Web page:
In summary the treatment of VAT relating to this change is:
any work completed before 1 January 2010 will be subject to VAT at 15%
any work spanning 1 January 2010 can either be subject to VAT at 17.5% on completion or split between that portion up to 31 December 2009 at 15% and 17.5% thereafter
any work invoiced or paid for before 31 December relating to services after 31 December 2009 will be subject to VAT at 15%
The rate change is the last point which HMRC has sought to limit in scope. Apart from obvious transactions arranged between connected parties, any prepayment for services over £100,000 where this practice is not the norm will be subject to an additional 2.5% supplementary charge. However there is still some room for manoeuvre for orgainsations in the UK who cannot recover their VAT in full e.g. charities.
If you are unsure about any VAT matters, seek professional advice.
The Association has an annual continuing education programme, the high points of which are the Peter Taylor Annual Memorial Address, an open lecture delivered by a senior member of the judiciary in memory of our first President, the later Lord Chief Justice, Lord Taylor of Gosforth, a weekend Residential Clinical Negligence seminar in the second or third week of September which alternates between colleges at Oxford and Cambridge, and the annual Saturday seminar on Solicitors’ Negligence in October. The PNBA also promotes basic education for juniors and returners to practice in its annual Back to Basics Course over three weekday evenings in November. In addition the Association holds lectures and seminars throughout the year, principally at the benchers rooms of Inner Temple and occasionally in Manchester and Leeds.
The PNBA has an extensive provincial membership and our lectures are transcribed and occasionally videotaped for library use. Since 1997 the Back to Basics Course has been transmitted by video link live to chambers in Bristol, Nottingham, Leeds, Cardiff, Newcastle and Liverpool.
Following a robust assessment, the PRP Board has decided that IMPRESS meets all its criteria, including independence from the print and online publishers it regulates, and appropriate funding, making it the UK’s first independent press regulator. Recognition was granted at a meeting in London on 25th October.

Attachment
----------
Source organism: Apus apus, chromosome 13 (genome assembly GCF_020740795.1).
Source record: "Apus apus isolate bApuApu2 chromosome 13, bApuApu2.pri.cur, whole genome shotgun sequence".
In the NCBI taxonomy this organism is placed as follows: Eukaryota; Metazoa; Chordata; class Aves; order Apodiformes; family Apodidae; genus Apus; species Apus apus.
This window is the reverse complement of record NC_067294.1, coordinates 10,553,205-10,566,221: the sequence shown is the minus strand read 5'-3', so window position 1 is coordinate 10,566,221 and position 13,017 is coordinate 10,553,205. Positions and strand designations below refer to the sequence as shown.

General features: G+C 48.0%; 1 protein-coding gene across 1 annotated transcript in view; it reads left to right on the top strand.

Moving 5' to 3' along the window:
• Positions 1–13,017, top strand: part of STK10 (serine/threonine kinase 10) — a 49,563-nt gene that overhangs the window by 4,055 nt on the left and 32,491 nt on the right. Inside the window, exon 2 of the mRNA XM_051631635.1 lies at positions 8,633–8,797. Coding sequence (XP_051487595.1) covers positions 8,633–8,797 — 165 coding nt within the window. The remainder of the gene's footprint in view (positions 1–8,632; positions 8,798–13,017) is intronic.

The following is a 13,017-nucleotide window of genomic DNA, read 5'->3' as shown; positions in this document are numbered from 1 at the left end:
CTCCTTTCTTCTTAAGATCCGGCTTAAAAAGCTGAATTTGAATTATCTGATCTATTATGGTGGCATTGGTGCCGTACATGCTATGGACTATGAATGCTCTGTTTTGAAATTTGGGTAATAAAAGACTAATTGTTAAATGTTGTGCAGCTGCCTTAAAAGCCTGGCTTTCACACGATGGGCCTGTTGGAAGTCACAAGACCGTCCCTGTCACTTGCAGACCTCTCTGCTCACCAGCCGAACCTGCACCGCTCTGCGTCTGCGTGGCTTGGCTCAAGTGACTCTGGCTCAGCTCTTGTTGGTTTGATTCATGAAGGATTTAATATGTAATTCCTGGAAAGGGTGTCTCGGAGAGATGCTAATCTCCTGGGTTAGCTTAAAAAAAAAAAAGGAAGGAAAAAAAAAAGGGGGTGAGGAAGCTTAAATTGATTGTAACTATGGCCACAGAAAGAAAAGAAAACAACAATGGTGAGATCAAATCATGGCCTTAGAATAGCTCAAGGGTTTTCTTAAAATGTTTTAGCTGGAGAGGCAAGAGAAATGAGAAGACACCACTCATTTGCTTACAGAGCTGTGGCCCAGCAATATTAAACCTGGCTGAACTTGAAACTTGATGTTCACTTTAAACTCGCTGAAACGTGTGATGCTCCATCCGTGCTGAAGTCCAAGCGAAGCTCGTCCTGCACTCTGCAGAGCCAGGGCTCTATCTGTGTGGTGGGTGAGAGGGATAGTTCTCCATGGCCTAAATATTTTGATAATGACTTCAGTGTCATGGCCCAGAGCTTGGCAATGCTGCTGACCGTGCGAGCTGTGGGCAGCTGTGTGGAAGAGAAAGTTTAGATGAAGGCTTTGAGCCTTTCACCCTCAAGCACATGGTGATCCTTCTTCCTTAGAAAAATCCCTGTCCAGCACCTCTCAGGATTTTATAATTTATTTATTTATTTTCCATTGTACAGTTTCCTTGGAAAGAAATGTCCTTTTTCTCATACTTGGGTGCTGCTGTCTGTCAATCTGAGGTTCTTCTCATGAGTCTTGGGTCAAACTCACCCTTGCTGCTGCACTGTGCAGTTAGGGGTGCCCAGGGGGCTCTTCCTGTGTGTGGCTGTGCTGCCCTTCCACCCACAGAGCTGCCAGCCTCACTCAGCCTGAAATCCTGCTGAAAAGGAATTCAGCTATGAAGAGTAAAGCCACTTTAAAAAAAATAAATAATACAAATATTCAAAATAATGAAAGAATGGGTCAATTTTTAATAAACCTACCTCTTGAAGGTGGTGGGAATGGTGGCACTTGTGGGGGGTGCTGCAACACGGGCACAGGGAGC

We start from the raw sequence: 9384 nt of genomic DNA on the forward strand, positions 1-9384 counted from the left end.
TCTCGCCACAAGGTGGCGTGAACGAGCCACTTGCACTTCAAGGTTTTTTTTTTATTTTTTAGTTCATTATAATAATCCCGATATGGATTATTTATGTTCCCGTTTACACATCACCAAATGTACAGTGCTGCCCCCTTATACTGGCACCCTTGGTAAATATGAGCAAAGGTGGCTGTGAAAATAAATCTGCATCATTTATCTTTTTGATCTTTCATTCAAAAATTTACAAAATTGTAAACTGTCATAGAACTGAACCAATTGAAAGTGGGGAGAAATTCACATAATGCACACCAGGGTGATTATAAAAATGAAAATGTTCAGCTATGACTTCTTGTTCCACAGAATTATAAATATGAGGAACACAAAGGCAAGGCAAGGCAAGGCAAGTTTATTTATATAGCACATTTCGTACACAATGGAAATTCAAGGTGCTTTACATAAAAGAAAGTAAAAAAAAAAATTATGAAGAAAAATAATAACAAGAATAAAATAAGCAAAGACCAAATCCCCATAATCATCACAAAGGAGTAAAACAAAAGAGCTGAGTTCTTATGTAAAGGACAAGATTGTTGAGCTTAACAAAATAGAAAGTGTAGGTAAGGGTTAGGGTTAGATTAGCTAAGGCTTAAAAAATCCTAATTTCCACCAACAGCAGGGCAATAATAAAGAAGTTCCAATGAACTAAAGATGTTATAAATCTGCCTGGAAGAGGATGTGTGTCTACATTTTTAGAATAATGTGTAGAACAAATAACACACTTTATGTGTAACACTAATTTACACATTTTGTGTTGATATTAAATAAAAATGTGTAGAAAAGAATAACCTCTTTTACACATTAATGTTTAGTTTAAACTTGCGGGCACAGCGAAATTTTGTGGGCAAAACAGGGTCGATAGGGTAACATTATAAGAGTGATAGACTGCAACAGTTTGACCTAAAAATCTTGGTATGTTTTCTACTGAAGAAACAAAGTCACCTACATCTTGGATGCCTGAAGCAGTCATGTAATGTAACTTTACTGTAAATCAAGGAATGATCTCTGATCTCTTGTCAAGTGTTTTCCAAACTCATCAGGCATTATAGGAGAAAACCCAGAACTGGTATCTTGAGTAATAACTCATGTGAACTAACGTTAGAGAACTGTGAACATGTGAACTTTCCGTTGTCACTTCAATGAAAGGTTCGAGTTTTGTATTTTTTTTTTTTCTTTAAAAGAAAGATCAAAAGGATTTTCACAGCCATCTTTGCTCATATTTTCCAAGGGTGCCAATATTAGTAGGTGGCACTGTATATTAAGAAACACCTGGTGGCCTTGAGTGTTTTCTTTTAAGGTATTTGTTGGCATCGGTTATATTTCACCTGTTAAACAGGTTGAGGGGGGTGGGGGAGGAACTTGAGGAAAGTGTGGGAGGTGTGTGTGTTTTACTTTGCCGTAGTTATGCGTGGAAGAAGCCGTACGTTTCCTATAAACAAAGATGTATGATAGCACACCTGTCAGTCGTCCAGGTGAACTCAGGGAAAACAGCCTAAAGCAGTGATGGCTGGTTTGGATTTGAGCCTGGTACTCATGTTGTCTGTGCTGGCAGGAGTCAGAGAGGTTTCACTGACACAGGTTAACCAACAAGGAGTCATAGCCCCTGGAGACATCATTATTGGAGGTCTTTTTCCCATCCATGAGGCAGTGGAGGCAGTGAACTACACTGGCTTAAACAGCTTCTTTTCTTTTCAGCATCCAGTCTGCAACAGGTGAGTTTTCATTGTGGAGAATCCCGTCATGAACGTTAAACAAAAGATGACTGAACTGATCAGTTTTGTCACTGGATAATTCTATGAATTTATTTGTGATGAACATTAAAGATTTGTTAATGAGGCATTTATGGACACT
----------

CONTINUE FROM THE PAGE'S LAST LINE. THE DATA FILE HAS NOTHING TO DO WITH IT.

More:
IMPRESS meets all twenty-nine criteria of the Charter which – in England and Wales – sits alongside the Crime and Courts Act 2013. Since 3rd November 2015, under the Act, publishers who are not a member of an approved regulator could face the threat of exemplary damages in egregious privacy cases – a regime previously unknown in the English or Welsh systems of press litigation. Publishers who are members of an approved regulator would be protected from this.
As part of the assessment process, the PRP provided three opportunities for the public and third parties to review IMPRESS’ application and provide feedback to the PRP. Several people and organisations took up the opportunity, and the PRP received further submissions in the lead up to the meeting. All the relevant information was considered by the PRP Board when making its decision. All the information received during the calls for information will be published on the PRP’s website within 30 days, alongside the IMPRESS application, the PRP’s assessment report and the Board’s final decision.
Following the announcement, David Wolfe, Chair of the PRP Board, said: “The Royal Charter plays a role in ensuring the freedom of the press while protecting the interests of the public.”
Commenting, Walter Merricks CBE, chair of IMPRESS said, “The PRP decision is good news for the press and good news for the public. This is the next important step in building a new era of trust between journalists and the public and a significant moment in the history of press regulation in this country. For the first time news publishers, both large and small, have the choice to join an independent press regulator which is not controlled by major publishers….We believe that independent press regulation meets a real public need. As a truly independent regulator, that is not part of the newspaper industry, we can put decent standards and accuracy at the heart of news publishing, dealing with complaints fairly and with impartiality.”
Sir Harold Evans, variously editor of The Northern Echo, The Sunday Times and The Times has said, “The democratic ideal and necessity of a free, cultivated and honest press requires monitoring by a body – independent of ownership – to hold journalism to the highest standards of truth and integrity and respect for the rights of individuals. Without that independent monitoring, gross abuses, of the kind we have endured and continue to experience, will continue. I support IMPRESS and the publishers that have committed to its standards.”
Recordings of the meeting is available online https://www.periscope.tv/PRPanel. The meeting was divided into several parts, so there are a number of videos. The first video is here: https://www.periscope.tv/PRPanel/1ypJdAjEwwdxW?